Cineplex CEO on Barbie release
Barbenheimer isn’t just a meme. There’s plenty of evidence that people around the globe are making plans to see two of the most-anticipated movies of the summer—which happen to be stark contrasts of each other—on the same day.
U.K. cinema chain Vue says that as of Tuesday, 19 per cent of people who booked tickets to see Christopher Nolan’s Oppenheimer also bought tickets for Greta Gerwig’s Barbie.
“We’ve put on as many screenings as possible of both films to accommodate high demand,” says Rob Lea, head of screen content for U.K. & Ireland at Vue, one of the U.K.’s largest cinema chains with more than 870 screens.
AMC Inc., the world’s largest movie chain, says more than 20,000 of its AMC stubs members have already booked Barbie and Oppenheimer on the same day.
“The growing online conversation around seeing both of these incredible films is turning into ticket sales,” Elizabeth Frank, executive vice president of worldwide programming and chief content officer at AMC Theatres, said in a statement. More sales are likely ahead of the July 21 releases, she said.
Barbie is tracking to sell more tickets overall, with low-end estimates from Box Office Pro. showing at least a US$85 million opening weekend for the pop delight, compared with $45 million for Oppenheimer.
Alamo Drafthouse, the U.S. cinema chain known for serving dinner and drinks during its films, is seeing demand for “Barbenheimer” in its private events business, which rents out screens for corporate events and private gatherings like birthday parties.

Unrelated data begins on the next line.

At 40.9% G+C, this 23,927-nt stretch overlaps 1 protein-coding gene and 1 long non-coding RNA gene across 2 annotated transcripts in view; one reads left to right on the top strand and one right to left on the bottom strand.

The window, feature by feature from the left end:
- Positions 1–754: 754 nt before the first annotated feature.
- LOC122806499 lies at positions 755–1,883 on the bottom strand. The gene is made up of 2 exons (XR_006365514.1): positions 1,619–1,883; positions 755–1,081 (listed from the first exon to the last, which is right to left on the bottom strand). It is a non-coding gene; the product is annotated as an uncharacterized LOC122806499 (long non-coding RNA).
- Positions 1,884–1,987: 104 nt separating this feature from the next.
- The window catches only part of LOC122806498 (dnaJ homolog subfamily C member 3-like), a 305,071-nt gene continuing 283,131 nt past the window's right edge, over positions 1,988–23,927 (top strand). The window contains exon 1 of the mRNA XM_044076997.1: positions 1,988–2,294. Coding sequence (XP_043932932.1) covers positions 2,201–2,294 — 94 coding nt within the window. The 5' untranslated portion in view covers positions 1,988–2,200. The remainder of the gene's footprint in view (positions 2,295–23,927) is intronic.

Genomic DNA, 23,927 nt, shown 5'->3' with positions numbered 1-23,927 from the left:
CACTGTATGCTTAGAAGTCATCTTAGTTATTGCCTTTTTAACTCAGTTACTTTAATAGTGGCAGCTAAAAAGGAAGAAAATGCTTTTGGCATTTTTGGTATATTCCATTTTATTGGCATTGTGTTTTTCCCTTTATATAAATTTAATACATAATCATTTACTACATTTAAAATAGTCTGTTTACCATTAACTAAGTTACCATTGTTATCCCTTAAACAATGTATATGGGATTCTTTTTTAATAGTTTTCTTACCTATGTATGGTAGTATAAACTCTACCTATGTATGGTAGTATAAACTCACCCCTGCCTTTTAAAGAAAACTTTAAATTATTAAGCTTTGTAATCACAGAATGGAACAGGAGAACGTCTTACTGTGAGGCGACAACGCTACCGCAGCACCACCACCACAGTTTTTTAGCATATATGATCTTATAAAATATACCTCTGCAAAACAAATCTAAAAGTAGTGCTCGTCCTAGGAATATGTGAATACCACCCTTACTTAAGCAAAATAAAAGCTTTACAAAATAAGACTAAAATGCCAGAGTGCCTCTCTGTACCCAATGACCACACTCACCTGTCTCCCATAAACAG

“The requests to hire out spaces for Barbie and Oppenheimer double-bills have been coming in for months,” says Nick Isani, private-event sales manager for the East Coast at Alamo Drafthouse. He says there has been a “significant number” of requests to program both films for private events like parties, and that it is unique to receive requests for a double-bill on films seemingly so different.
A film about the bomb and another about a bombshell don’t make for the most obvious double-feature. Nolan’s Oppenheimer is an R-rated, three-hour dramatic epic, while Greta Gerwig’s Barbie is a fantastic, plastic PG-13 comedy that runs just under two hours. But ever since the announcement that both films would be released on the same day, the pairing has been a big internet joke—manifesting in memes and merchandise.
“The excitement around Barbie and Oppenheimer is something to celebrate,” says critic Hanna Flint, author of Strong Female Character: What Movies Teach Us. She says the buzz is down to the strength of the filmmakers and casts involved, and says it is notable that people are dedicating an entire day to two movies in an era where people complain about films being too long, or say they would rather binge a TV series than watch a film.
Flint is seeing the films early at press screenings, but she says if she were to do a double feature, she’d watch Oppenheimer first then Barbie as a “dessert” to finish the day.
“My advice would be for people to go see both, on the same day,” Oppenheimer leading man Cillian Murphy told Spanish publication La Vanguardia. “If they are good films, then cinema wins.”
Cinema could use a win. It’s been a tough summer for the film industry, which may be relying on Barbie, Oppenheimer and Tom Cruise’s latest Mission Impossible film to save the box office.